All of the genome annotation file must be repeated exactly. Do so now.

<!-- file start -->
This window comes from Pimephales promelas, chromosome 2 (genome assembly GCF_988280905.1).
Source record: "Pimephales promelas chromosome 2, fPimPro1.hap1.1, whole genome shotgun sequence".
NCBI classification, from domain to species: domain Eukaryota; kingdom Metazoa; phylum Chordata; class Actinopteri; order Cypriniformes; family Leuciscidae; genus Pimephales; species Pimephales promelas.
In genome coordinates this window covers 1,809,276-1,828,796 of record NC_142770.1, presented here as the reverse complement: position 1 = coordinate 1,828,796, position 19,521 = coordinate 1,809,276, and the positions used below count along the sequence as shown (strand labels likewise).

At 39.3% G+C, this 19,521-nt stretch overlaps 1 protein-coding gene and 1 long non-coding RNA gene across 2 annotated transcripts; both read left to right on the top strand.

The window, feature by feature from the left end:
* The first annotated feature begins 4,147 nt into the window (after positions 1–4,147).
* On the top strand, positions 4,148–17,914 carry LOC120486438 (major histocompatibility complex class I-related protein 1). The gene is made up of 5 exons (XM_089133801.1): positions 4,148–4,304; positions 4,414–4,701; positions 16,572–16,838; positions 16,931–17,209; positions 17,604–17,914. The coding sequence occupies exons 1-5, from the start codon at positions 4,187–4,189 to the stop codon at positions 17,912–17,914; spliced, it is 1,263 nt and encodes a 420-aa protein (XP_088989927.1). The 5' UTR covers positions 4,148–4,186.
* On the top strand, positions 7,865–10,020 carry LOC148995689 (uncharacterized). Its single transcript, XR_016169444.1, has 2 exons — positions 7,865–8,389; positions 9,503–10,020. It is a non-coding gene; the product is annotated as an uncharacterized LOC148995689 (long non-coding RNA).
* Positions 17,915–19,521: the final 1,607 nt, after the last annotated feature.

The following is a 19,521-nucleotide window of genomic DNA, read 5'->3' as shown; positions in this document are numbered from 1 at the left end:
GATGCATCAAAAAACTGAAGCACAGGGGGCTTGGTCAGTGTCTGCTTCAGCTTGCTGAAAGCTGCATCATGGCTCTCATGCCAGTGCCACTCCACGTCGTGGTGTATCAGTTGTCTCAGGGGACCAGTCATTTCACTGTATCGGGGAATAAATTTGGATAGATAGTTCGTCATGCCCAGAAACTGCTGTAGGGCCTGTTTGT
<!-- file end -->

This window comes from Pimephales promelas, chromosome 2 (genome assembly GCF_988280905.1).
Source record: "Pimephales promelas chromosome 2, fPimPro1.hap1.1, whole genome shotgun sequence".
NCBI classification, from domain to species: domain Eukaryota; kingdom Metazoa; phylum Chordata; class Actinopteri; order Cypriniformes; family Leuciscidae; genus Pimephales; species Pimephales promelas.
In genome coordinates this window covers 1,809,276-1,828,796 of record NC_142770.1, presented here as the reverse complement: position 1 = coordinate 1,828,796, position 19,521 = coordinate 1,809,276, and the positions used below count along the sequence as shown (strand labels likewise).

At 39.3% G+C, this 19,521-nt stretch overlaps 1 protein-coding gene and 1 long non-coding RNA gene across 2 annotated transcripts; both read left to right on the top strand.

The window, feature by feature from the left end:
* The first annotated feature begins 4,147 nt into the window (after positions 1–4,147).
* On the top strand, positions 4,148–17,914 carry LOC120486438 (major histocompatibility complex class I-related protein 1). The gene is made up of 5 exons (XM_089133801.1): positions 4,148–4,304; positions 4,414–4,701; positions 16,572–16,838; positions 16,931–17,209; positions 17,604–17,914. The coding sequence occupies exons 1-5, from the start codon at positions 4,187–4,189 to the stop codon at positions 17,912–17,914; spliced, it is 1,263 nt and encodes a 420-aa protein (XP_088989927.1). The 5' UTR covers positions 4,148–4,186.
* On the top strand, positions 7,865–10,020 carry LOC148995689 (uncharacterized). Its single transcript, XR_016169444.1, has 2 exons — positions 7,865–8,389; positions 9,503–10,020. It is a non-coding gene; the product is annotated as an uncharacterized LOC148995689 (long non-coding RNA).
* Positions 17,915–19,521: the final 1,607 nt, after the last annotated feature.

The following is a 19,521-nucleotide window of genomic DNA, read 5'->3' as shown; positions in this document are numbered from 1 at the left end:
GATGCATCAAAAAACTGAAGCACAGGGGGCTTGGTCAGTGTCTGCTTCAGCTTGCTGAAAGCTGCATCATGGCTCTCATGCCAGTGCCACTCCACGTCGTGGTGTATCAGTTGTCTCAGGGGACCAGTCATTTCACTGTATCGGGGAATAAATTTGGATAGATAGTTCGTCATGCCCAGAAACTGCTGTAGGGCCTGTTTGT